The integral of csc(x)

[NOTE: At the end of editing this, I found that the substitution used below is famous enough to have a name, and for Spivak to have called it the “world’s sneakiest substitution”.  Glad I’m not the only one who thought so.]

In the course of working through some (very good) material on neural networks (which I may try to work through here later), I noticed that it was beneficial for a so-called “activation function” to be able to be written as the solution of an “easy” differential equation.  Here by “easy” I mean something closer to “short to write” than “easy to solve”.

The [activation] function sigma.

The [activation] function sigma.

In particular, two often used activation functions are
\sigma (x) := \frac{1}{1+e^{-t}}
and
\tau (x) := \tanh{x} = \frac{e^{2x}-1}{e^{2x}+1}.

One might observe that these satisfy the equations
\sigma' = \sigma (1-\sigma),
and
\tau' = 1-\tau^2.

By invoking some theorems of Picard, Lindelof, Cauchy and Lipschitz (I was only going to credit Picard until wikipedia set me right), we recall that we could start from these (separable) differential equations and fix a single point to guarantee we would end up at the functions above.  In seeking to solve the second, I found after substituting cos(u) =τ that
-\int\frac{du}{\sin{u}} = x+C,
and shortly after that, I realized I had no idea how to integrate csc(u).  Obviously the internet knows (substitute v = cot(u) + csc(u) to get the integral being –log(cot(u)+csc(u))), which is a really terrible answer, since I would never have gotten there myself.

Not the right approach.

Not the right approach.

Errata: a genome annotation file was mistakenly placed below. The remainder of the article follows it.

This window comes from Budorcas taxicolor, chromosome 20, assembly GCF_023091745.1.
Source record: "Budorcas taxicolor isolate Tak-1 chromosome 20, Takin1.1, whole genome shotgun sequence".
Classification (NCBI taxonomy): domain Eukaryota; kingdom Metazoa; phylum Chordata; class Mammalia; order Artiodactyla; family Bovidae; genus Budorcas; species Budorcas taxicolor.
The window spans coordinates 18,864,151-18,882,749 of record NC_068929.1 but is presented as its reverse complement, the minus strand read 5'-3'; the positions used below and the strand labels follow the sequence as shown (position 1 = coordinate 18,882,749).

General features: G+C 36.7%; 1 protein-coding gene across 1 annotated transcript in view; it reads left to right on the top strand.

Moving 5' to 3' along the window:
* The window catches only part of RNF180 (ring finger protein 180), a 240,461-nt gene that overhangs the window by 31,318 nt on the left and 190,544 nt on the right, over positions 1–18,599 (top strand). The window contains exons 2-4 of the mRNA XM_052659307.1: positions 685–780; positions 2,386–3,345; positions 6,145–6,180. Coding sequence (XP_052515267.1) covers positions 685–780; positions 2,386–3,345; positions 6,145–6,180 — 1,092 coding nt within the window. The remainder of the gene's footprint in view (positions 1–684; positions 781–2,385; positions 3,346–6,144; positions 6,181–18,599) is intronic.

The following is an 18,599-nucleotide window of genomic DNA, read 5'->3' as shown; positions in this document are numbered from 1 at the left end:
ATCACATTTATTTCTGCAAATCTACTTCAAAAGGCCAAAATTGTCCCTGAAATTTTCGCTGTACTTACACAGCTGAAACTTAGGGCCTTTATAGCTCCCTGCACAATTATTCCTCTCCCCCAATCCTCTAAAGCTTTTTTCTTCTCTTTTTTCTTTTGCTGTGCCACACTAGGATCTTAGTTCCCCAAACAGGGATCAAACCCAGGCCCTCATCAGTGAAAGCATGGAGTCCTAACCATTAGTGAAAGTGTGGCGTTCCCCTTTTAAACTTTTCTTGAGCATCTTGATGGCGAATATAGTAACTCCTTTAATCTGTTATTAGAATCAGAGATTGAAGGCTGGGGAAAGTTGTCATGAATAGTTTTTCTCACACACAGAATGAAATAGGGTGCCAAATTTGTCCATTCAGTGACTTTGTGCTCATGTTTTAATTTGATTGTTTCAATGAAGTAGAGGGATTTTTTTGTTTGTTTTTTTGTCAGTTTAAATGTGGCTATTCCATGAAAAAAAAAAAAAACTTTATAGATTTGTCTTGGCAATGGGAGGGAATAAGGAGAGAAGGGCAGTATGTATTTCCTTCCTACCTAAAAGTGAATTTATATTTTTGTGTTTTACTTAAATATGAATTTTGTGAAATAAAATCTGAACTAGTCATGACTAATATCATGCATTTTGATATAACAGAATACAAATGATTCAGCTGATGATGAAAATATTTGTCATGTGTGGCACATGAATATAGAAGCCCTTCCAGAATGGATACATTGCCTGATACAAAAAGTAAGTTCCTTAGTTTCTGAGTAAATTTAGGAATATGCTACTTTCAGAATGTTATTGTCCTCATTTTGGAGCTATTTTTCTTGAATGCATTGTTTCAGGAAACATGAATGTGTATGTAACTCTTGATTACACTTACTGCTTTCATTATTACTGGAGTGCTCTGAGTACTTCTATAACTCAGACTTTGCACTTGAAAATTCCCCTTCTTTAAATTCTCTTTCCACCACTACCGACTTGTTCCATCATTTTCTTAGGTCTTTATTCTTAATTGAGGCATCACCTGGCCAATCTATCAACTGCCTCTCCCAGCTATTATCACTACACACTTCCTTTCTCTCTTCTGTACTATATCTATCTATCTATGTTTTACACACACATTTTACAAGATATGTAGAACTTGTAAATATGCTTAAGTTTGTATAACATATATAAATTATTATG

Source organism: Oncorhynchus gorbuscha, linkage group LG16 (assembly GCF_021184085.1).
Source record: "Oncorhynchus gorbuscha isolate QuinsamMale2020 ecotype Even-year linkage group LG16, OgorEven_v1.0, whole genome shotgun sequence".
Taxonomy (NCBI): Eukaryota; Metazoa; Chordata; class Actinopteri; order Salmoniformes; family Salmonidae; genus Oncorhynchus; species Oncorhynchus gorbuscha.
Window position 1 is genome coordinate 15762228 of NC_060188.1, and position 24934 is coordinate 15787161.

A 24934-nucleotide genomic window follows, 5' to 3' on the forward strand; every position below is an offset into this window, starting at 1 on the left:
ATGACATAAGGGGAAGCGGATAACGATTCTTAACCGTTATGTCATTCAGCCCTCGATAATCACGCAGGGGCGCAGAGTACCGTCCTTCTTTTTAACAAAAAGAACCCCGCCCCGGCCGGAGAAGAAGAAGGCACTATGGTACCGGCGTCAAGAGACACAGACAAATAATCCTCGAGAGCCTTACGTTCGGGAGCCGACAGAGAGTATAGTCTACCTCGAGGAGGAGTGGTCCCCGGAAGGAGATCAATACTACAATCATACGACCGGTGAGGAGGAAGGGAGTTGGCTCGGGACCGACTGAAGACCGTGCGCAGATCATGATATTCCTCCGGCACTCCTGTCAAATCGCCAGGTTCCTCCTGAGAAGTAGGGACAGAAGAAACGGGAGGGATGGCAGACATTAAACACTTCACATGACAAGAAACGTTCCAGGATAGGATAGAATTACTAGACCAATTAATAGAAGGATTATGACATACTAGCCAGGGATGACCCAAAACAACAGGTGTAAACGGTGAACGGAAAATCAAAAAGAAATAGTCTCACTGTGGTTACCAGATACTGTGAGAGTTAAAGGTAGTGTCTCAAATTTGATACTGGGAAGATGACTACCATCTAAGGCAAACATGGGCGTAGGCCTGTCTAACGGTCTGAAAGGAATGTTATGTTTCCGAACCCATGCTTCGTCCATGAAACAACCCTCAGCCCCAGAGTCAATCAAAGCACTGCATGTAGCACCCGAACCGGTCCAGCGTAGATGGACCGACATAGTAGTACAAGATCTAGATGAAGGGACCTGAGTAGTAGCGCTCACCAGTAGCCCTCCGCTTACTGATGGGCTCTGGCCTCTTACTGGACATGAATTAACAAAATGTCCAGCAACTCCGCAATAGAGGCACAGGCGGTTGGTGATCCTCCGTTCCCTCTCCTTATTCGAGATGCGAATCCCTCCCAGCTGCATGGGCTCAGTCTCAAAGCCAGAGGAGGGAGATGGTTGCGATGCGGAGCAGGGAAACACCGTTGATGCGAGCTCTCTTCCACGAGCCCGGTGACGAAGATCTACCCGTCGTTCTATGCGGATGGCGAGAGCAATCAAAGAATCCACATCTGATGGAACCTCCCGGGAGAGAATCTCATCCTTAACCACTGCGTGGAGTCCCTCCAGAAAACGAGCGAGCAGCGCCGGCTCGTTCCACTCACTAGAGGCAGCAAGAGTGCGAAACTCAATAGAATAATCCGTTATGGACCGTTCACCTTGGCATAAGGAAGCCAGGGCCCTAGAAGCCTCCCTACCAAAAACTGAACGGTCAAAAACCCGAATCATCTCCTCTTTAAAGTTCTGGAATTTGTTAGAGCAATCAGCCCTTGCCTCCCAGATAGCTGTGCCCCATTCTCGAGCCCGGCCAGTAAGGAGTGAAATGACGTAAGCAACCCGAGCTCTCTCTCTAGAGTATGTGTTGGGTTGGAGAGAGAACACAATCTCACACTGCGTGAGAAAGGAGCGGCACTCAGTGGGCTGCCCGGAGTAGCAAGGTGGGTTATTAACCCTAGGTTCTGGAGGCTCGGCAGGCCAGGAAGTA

Instinctually, I might have tried the approach to the right, which gets you back to where we started, or by changing the numerator to cos2x+sin2x, which leads to some amount of trouble, though intuitively, this feels like the right way to do it.  Indeed, eventually this might lead you to using half angles (and avoiding integrals of inverse trig functions).  We find
I = \int \frac{du}{\sin{u}} = \int \frac{\cos^2{u/2} + \sin^2{u/2}}{2\cos{u/2}\sin{u/2}}.
Avoiding the overwhelming temptation to split this integral into summands (which would leave us with a cot(u)), we instead divide the numerator and denominator by sin2(u) to find
I=\int \frac{1+\tan^2{u/2}}{2\tan{u/2}} du.
Now substituting v = tan(u/2)we find that dv = 1/2 (1+tan2(u/2))du = 1/2(1+v2)du, so making this substitution, and then undoing all our old substitutions:
I = \int \frac{1+v^2}{v}*\frac{2}{1+v^2}dv = \int \frac{dv}{v} = \log{|v|} + C = \log{|\tan{\frac{u}{2}}|}+C = \log{|\tan{\frac{\cos^{-1}\tau}{2}}|}+C.

The function tau we worry so much about.  Looks pretty much like sigma.

The function tau we worry so much about. Looks pretty much like sigma.

Using the half angle formulae that everyone of course remembers and dropping the C (remember, there’s already a constant on the other side of this equation), this simplifies to (finally)
I = \log{|\frac{\sqrt{1-\tau^2}}{1+\tau}|}.  Subbing back in and solving for \tau(x) gives, as desired,

\tau(x) = \frac{e^{2x}-1}{1+e^{2x}}.

Phew.

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